in the fifth century B.C. The prosperity, which the island enjoyed during
the Athenian empire, began to decline during the Peloponnesian War (431 B.c.
to 404 B.C.) On two occasions Spartan admirals, Alcidas and Mindarus, brought
their fleets to Icaria. After the war Icaria suffered from piratical raids.
Conditions improved in 387 B.C. when Icaria, that is Oenoe and Therma, became
a member of the Second Athenian League.
Alexander the Great named an island, Failaka, in
the Persian gulf Icaria because it resembled Icaria. In fact, there is no
resemblance between the two islands, and it is unknown why Alexander would
do this, but his gesture does signify that he held Icaria in some degree of
esteem, and perhaps had soldiers from the island in his Persian campaign.
In the wars that followed the death of Alexander in 323 B.C. Icaria became
an important military base. One of Alexander's successors, possibly Demetrius
Poliorcetes, built the tower at Fanari, Dracanum, and the adjacent fortress.
It is one of the best preserved Hellenistic military towers in the Aegean.
In the second century B.C. the Icarians changed the
name of Therma to Aslcepieis. The change in names only lasted for about thirty
years. Apparently, it was an effort to advertise the medicinal qualities of
the thermal baths and make Therma into an important resort. But this was generally
a period of decline. Philip V (221-178) ravaged the Aegean islands. Though
the Romans established control of the area they did not adequately patrol
the seas. In 129 B.c. Samos was incorporated into the Roman province of Asia,
which represented a coastal area of Asia Minor, and Icaria seems to have been
included in this province. A Roman general undertook to repair the temple
of Artemis which had apparently fallen into a state of disrepair during the
third century B.C, doubtless from piratical raids, but the Romans, preoccupied
by domestic problems, neglected the Aegean, and by the early years of the
first century B.C. pirates took control of the Aegean islands.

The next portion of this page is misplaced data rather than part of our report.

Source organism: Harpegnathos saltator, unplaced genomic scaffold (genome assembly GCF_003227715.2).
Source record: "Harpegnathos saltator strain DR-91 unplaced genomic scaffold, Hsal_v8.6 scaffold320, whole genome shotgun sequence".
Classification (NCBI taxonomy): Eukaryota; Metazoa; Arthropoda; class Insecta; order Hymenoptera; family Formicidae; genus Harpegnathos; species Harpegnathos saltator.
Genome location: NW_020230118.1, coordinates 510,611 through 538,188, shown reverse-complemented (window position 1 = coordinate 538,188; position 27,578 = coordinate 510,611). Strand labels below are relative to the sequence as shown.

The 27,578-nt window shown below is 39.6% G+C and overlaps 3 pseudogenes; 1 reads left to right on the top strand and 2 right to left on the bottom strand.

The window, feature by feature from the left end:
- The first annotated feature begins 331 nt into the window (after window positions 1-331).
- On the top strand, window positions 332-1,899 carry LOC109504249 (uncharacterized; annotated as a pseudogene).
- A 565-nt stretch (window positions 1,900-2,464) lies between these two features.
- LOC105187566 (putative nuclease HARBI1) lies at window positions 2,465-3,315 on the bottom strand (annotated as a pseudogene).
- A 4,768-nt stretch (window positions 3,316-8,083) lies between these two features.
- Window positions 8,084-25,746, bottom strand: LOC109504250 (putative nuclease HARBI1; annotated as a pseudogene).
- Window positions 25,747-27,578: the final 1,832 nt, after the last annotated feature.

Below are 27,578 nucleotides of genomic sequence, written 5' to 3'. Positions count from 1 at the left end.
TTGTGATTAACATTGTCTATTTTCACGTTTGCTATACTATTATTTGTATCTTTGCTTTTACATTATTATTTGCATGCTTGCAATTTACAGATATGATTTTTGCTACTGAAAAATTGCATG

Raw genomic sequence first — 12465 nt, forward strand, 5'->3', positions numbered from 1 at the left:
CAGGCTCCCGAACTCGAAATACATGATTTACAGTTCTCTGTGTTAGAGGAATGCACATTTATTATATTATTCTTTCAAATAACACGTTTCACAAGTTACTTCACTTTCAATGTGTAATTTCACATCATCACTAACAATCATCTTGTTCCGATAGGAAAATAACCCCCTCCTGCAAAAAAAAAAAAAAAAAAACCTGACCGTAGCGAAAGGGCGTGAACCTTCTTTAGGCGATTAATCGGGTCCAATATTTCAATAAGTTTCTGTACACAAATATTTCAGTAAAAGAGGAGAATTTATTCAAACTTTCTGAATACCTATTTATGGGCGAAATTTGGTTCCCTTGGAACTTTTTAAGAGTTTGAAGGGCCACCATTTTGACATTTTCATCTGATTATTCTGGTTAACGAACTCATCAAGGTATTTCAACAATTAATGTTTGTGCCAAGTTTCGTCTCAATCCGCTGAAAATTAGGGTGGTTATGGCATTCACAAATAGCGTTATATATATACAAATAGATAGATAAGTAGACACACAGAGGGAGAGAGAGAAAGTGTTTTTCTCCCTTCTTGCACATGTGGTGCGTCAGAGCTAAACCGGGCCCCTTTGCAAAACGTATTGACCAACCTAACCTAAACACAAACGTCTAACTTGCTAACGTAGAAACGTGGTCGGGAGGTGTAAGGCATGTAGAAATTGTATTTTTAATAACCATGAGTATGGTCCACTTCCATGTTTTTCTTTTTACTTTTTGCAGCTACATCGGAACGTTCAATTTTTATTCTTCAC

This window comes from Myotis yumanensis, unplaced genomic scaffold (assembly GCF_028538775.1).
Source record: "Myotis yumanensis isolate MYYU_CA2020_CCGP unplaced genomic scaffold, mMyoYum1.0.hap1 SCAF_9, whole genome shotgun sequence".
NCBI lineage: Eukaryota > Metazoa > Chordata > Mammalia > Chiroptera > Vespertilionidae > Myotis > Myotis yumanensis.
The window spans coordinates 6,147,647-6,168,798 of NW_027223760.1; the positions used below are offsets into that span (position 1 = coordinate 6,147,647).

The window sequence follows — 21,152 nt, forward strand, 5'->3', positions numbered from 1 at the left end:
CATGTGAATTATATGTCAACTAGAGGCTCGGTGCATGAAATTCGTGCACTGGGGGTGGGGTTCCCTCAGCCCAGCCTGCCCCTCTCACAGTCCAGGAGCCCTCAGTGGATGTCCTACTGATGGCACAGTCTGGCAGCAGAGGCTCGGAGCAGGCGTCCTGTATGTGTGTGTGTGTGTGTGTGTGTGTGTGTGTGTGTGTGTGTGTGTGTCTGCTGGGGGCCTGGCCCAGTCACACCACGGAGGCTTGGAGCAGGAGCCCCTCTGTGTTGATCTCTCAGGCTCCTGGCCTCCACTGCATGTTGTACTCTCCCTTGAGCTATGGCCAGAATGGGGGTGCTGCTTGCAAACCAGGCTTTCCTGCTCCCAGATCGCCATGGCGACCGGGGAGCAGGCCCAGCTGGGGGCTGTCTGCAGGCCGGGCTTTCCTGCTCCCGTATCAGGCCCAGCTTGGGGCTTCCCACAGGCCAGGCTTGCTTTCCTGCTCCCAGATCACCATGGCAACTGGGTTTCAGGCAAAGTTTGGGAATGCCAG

All the coastal settlements in Icaria disappeared,
and the few people who remained on the island retreated into the interior.
The Emperor Augustus (29 B.C.-A.D.14) reestablished order in the Aegean, and
encouraged Samians to develop Icaria. The traveller Strabo, ca. 10 B.C., saw
two small settlements on Icaria, but noted that it was essentially a deserted
island used mainly by Samian ranchers who kept herds of animals there. In
the first century A.D. Pliny the Younger was weatherbound on the island for
several days and was struckby its rustic qualities.
By the end of the fifth century A.D. Icaria fell
into the sphere of the Byzantine Empire. Campos became the administrative
center and the seat of a bishopric.
The Samians, given support by the government in Constantinople, maintained
a local fleet which offered Icaria some protection from pirates.In 1081 A.D.
the emperor Alexus Comnenus established, only a few miles from Icaria, the
monastery of St. John the Theologian in Patmos. This became a cultural center
in the Aegean, and kept Icaria from sliding into total oblivion.
By the end of the 12th. century the Byzantine empire cut back its naval defense and the Aegean became open to inroads from pirates and Italian adventures. The Icarians built fortresses at Paliokastro and Koskino. A glimpse of conditions is provided by a document in the monastery of Patmos which recorded pirates fleeing Patmos and arriving in Icaria where the local population executed them.
In the 14th. century the Genoese took Chios, and Icaria became part of a Genoese Aegean empire. When the Turks drove the Genoese from the Aegean the Knights of St. John, who had their base in Rhodes, exerted some control over Icaria until 1521 when the Sultan incorporated Icaria into his realm. The Icarians killed the first Turkish tax collector, but somehow managed to escape punishment.
There was considerable dissatisfaction with the Greek
government which invested little in developing Icaria which remained one of
the most backward regions of Greece. Until the 1960's the Icarians looked
to the Icarians in America rather than Athens for help in building roads,
schools and medical facilities. Throughout the first half of the 20th. century
the economy depended on remittances sent from America by Icarian immigrants
who began settling in America in the 1890's.In America Icarians demonstrated
a talent as steel mill workers, and independent business men.
The island suffered tremendous losses in property
and lives during the second world war and the German and Italian occupation.
There are no exact figures on how many people starved, but in the village
of Karavostomos over 100 perished from starvation. After the war the majority
of the islanders were sympathetic to communism, and the Greek government used
the island to exile about 13,000 communists from 1945 to 1949. The quality
of life improved after 1960 when the Greek government began to invest in the
infrastructure of the islands assisting in the promotion of tourism.
This summary is based on Ancient Icaria, by Anthony J. Papalas published in 1992 by Bolchazy-Carducci, 1000 Brown St. Unit 101, Wauconda, Il. 60084.Phone 708 526-4344. fax 708 526-2687.